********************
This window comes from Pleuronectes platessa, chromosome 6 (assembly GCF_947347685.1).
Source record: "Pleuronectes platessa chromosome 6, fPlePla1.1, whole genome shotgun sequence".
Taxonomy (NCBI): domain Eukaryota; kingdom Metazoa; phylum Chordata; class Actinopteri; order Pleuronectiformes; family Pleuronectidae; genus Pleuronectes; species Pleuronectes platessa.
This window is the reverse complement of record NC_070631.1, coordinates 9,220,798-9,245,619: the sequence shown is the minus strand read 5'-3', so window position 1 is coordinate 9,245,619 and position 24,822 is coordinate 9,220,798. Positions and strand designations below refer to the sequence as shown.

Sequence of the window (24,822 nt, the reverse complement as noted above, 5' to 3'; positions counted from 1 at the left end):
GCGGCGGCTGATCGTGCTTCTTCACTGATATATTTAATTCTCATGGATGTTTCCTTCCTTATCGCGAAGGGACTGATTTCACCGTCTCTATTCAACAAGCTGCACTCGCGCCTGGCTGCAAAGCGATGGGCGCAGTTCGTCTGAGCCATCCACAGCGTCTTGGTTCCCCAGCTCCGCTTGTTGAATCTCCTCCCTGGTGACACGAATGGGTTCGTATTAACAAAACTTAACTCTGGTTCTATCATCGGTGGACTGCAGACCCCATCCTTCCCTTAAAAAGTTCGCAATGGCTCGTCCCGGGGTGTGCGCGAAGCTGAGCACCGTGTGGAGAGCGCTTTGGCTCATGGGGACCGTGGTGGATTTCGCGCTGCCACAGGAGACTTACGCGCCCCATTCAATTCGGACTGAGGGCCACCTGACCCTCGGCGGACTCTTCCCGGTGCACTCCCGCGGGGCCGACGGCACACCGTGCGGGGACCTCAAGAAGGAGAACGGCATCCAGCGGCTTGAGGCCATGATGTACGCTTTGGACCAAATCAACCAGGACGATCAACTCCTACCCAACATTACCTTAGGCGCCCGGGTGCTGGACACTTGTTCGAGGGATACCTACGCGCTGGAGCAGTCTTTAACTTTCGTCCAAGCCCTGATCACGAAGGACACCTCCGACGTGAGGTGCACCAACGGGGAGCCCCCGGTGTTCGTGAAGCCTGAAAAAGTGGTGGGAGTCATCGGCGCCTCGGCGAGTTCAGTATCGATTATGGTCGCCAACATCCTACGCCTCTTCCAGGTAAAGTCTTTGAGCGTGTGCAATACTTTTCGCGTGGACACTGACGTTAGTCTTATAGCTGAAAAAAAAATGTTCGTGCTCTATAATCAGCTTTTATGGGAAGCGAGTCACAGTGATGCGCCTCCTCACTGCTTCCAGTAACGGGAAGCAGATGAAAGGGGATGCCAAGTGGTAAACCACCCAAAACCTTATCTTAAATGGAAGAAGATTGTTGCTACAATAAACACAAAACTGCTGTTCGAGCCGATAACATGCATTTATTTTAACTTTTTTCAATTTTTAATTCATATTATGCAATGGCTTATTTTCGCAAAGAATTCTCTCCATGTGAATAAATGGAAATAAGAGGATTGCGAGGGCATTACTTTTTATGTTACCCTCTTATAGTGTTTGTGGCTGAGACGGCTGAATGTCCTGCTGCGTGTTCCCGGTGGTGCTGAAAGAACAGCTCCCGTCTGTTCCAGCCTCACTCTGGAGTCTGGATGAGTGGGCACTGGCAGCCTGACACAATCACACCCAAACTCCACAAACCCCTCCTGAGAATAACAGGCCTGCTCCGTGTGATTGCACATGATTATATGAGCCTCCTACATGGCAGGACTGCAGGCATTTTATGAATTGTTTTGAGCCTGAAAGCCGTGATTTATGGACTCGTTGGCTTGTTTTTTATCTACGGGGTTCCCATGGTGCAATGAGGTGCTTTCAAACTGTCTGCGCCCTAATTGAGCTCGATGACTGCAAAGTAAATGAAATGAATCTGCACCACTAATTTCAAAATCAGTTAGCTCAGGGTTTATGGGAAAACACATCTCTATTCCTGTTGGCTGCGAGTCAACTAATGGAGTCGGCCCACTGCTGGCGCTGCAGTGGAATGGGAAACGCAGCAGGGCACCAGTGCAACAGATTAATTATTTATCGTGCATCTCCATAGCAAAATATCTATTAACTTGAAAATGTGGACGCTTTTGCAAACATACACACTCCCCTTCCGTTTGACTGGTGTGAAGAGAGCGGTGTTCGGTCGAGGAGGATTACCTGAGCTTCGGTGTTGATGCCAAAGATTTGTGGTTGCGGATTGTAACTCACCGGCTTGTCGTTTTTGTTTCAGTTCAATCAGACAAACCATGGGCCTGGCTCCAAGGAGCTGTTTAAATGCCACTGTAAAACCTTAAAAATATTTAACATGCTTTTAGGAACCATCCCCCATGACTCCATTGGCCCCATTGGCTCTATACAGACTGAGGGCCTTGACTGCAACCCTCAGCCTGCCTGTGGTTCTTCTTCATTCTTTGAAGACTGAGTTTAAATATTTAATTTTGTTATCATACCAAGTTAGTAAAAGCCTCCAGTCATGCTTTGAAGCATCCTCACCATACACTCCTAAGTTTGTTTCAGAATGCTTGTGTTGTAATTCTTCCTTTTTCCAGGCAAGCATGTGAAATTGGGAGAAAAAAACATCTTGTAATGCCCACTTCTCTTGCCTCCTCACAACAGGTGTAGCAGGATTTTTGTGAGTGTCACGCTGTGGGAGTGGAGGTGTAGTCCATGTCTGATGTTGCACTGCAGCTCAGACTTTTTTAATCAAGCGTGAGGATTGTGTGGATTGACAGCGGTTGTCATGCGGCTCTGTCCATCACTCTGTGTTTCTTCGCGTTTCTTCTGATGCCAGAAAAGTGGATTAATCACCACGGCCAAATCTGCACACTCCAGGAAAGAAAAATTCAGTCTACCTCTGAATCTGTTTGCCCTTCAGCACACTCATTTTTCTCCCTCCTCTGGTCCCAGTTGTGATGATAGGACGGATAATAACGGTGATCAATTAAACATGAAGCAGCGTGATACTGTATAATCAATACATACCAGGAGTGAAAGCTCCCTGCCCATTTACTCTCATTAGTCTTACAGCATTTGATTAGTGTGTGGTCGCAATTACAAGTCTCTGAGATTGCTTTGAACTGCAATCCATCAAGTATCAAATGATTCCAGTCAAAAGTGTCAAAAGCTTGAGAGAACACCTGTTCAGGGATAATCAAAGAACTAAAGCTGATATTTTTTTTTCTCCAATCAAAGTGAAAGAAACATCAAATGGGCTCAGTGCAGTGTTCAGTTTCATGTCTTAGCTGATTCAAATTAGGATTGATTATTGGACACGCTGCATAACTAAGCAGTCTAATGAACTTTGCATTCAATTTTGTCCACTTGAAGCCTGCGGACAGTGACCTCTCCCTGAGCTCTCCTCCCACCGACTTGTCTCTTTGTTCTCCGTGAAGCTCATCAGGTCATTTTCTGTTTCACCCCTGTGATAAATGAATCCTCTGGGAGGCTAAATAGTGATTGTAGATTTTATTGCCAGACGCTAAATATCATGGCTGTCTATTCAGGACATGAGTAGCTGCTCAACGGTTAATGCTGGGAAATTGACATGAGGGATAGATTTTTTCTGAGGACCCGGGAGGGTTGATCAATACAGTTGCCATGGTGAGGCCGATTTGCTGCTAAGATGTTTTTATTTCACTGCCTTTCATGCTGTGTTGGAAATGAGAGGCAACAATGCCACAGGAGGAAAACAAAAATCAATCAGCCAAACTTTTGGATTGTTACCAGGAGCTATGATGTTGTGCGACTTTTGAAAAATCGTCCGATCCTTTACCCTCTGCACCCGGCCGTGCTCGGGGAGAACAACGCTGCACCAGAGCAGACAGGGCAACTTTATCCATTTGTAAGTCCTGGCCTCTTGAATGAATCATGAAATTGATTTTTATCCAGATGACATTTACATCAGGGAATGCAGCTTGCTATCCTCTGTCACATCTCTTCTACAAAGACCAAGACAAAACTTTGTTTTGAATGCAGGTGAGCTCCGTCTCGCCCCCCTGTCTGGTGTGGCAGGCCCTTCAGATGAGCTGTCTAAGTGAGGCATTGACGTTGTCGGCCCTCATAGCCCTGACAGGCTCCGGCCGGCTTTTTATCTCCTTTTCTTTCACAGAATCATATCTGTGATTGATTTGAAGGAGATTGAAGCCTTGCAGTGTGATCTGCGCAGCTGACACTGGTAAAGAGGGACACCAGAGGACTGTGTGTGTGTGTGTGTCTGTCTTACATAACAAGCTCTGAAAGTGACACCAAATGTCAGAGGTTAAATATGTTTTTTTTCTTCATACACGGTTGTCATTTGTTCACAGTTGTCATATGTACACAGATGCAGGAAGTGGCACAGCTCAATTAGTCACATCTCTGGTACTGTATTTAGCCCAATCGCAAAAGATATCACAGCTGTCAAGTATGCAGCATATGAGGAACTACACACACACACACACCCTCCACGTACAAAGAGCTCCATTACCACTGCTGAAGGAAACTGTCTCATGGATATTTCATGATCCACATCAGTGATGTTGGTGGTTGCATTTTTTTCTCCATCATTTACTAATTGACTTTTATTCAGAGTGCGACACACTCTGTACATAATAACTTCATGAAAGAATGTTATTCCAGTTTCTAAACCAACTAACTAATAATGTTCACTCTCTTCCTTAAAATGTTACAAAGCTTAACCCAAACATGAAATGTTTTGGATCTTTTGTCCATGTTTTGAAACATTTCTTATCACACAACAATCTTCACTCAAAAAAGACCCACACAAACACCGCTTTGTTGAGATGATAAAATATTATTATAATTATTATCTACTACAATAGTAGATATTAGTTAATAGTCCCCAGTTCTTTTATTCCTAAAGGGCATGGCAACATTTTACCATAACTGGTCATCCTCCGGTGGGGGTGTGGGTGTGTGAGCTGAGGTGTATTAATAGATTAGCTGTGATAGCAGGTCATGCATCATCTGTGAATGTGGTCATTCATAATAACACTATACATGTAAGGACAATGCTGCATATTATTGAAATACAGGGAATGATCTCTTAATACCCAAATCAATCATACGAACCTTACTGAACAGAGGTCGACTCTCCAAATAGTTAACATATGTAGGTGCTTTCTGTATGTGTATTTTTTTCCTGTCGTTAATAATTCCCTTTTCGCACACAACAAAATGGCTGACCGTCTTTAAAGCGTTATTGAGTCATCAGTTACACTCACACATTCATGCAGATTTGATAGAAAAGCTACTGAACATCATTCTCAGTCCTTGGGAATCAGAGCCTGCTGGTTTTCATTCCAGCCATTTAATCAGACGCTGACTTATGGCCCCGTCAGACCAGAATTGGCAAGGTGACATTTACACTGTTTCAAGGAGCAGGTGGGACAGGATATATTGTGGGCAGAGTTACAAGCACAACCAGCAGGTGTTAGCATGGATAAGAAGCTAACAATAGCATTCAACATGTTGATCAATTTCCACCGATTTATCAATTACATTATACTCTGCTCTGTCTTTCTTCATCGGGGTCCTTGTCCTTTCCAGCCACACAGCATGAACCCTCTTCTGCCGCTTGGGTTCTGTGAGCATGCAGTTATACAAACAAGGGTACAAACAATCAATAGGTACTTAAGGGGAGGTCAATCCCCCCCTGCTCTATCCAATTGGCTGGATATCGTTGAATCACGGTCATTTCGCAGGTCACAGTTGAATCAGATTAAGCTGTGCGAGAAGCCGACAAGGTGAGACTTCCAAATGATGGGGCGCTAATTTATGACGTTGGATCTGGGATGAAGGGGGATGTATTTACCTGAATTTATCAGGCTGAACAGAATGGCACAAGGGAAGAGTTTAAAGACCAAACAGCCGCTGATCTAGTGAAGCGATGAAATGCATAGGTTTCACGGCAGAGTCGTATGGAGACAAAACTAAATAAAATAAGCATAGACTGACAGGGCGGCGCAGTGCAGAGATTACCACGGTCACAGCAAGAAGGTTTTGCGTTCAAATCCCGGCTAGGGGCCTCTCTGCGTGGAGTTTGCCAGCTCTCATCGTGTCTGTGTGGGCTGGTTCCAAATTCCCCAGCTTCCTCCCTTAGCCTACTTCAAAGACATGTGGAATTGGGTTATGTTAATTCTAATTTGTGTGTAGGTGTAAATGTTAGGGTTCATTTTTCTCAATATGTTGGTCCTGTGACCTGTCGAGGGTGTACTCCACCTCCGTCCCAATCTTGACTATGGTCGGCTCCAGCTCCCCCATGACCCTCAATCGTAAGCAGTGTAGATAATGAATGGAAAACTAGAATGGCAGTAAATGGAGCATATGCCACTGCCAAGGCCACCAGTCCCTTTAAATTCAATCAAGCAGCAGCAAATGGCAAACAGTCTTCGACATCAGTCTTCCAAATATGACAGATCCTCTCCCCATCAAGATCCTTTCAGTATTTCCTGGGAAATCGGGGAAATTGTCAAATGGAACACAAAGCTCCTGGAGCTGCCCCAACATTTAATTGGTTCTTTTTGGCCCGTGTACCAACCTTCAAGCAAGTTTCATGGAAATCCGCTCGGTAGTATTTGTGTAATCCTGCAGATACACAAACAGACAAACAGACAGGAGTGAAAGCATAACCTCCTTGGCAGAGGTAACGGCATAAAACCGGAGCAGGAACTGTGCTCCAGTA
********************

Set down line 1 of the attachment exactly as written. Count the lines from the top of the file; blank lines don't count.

This window comes from Pleuronectes platessa, chromosome 6 (assembly GCF_947347685.1).